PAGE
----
Bay Journal

December 2019 - Volume 29 - Number 9

Yes, Virginia, it has been raining more

In coastal Virginia, sea level rise often steals the headlines as the culprit behind increased flooding. But there’s at least one other climate-related factor exacerbating rising waters across the state: It’s raining more often and more intensely.

A report published in the Virginia Journal of Science this year looked at rain data from 1947 to 2016 and found Virginia getting about a half-inch more rain per decade. Some of the 43 locations monitored saw greater increases than others, while only four did not see an increase.

Several locations have experienced more than an inch of increased precipitation per decade. Wallaceton, in the Norfolk area, had the largest change: 1.5 inches per decade. 

Oyster farms make slight improvement in water quality

It’s easy to demonstrate the filtering prowess of oysters by placing them in a small aquarium and filling it with algae-clouded water. Within a few hours, as time-lapse YouTube videos show, the glass tank is nearly crystal clear.

It’s tougher to see that happen in the wild, though. A recent field study by researchers with the Virginia Institute of Marine Science found that oyster farms in the lower Chesapeake Bay had only slight — but positive — impacts on water quality.

“We were expecting to see more effects of the oysters filtering the water than we saw,” said Jessica Turner, a Ph.D. student who was the study’s lead author. But, she added, “They’re not having any negative impacts either, and that’s definitely worth noting.”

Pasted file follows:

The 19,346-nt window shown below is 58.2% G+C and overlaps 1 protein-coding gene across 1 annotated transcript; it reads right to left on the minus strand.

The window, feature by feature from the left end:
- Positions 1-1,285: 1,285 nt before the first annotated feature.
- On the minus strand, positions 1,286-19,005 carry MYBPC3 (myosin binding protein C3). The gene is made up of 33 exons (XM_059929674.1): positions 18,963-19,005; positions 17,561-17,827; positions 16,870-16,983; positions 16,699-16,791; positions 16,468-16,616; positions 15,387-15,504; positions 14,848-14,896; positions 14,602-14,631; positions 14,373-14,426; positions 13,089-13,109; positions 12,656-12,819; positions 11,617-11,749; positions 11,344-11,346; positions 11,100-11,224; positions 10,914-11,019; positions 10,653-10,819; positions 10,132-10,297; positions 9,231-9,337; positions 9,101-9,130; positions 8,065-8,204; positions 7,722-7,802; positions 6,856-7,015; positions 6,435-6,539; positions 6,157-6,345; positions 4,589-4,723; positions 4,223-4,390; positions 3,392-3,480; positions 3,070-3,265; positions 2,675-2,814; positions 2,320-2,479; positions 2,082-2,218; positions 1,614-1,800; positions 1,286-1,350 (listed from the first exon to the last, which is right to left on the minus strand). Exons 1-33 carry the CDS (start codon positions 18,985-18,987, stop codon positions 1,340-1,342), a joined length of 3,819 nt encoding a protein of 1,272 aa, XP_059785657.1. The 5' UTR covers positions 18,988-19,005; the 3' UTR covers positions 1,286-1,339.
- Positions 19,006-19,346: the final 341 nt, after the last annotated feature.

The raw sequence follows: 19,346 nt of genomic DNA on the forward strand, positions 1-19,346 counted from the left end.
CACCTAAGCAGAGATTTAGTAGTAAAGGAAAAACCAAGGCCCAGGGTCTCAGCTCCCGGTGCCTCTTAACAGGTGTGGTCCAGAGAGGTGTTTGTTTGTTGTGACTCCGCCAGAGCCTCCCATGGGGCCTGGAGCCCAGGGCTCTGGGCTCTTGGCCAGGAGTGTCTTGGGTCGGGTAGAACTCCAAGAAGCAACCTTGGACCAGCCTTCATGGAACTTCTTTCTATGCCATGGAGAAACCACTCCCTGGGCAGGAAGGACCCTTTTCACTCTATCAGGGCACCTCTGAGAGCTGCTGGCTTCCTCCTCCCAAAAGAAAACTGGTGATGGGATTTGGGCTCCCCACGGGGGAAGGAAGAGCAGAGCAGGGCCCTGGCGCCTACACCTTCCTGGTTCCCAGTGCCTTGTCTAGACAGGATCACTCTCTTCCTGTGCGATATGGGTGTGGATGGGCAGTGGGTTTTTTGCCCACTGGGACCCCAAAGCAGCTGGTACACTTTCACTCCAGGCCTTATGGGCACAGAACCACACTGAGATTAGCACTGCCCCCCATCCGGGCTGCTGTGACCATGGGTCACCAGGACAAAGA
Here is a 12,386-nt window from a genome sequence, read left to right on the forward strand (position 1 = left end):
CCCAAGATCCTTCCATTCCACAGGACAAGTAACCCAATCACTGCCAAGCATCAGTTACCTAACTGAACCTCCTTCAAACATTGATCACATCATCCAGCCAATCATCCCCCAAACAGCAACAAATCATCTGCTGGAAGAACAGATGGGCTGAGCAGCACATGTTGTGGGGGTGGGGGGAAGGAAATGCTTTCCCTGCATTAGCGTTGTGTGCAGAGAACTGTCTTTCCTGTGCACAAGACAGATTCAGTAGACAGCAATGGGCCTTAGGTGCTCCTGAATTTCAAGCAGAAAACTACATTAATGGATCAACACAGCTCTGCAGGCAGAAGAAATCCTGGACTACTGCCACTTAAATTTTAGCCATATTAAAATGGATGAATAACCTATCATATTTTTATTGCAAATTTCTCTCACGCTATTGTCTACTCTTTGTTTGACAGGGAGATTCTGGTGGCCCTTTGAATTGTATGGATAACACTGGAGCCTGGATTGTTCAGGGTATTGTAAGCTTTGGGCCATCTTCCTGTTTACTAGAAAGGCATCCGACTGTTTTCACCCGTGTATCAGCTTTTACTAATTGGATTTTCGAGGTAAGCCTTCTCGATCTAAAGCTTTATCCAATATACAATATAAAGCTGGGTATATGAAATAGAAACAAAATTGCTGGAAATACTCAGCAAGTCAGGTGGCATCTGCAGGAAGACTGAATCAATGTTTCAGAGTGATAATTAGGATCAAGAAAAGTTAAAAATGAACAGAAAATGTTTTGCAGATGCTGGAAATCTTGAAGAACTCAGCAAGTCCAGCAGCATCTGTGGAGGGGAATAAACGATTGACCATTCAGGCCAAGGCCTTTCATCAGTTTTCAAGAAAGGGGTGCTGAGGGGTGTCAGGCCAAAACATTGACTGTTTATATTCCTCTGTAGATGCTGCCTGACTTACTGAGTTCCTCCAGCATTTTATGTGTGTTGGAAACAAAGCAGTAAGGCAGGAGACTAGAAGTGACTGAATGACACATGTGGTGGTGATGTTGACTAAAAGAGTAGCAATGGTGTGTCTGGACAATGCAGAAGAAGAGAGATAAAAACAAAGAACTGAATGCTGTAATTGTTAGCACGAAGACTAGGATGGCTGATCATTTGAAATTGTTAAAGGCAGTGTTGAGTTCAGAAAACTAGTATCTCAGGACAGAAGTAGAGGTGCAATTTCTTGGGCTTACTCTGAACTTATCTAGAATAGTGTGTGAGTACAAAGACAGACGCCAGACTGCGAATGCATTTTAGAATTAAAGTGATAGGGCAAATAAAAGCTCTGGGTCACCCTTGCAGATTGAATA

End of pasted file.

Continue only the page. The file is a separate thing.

Roundabouts, vegetable plots transform once-clogged traffic arteries

The days are turning chilly, the sunshine dwindling. A few dozen yards away, one of the busiest intersections in this part of Northern Virginia drowns out nature’s notes with a soundtrack of jake brakes and roaring engines.

But against this hostile agricultural backdrop, several rows of eggplants, tomatoes and radishes soldier on — the final fruits of a harvest that hardly anyone saw coming.

“I’ve been working on this since 2006, and people said, ‘You’re never going to be able to do it,’” recalled Michael Kane, director of conservation for the Piedmont Environmental Council. “We changed what was inevitable.”

Flood of volunteers measures Norfolk’s increasing tides

When the tide bubbles up from storm sewers, turning her neighborhood into a Western Hemisphere version of Venice, Christina Laughlin starts navigating — on her phone.

It doesn’t have to rain to flood her subdivision, which sits on a low-lying peninsula a few miles from downtown Norfolk, VA. The community is a frequent victim of “sunny day” floods, which are caused by high tides instead of water falling from above.

Such was the case on the morning of Sunday, Oct. 27. Armed with her smartphone, Laughlin paced up and down her street, pressing a button every few steps to create a digital map of the high-water line.

Freshwater flows to Bay highest in 82 years of monitoring

The 12-month “water year” that ended September 30 had the highest river flows into the Chesapeake Bay since such monitoring began 82 years ago, according to the U.S. Geological Survey.

On average, more than 974,000 gallons of fresh water surged into the Bay each second last year, which was also the second consecutive year that river flows in the Bay were above normal. It marks the first time the Chesapeake has borne the brunt of back-to-back high flow years since 2003 and 2004, according to USGS data.

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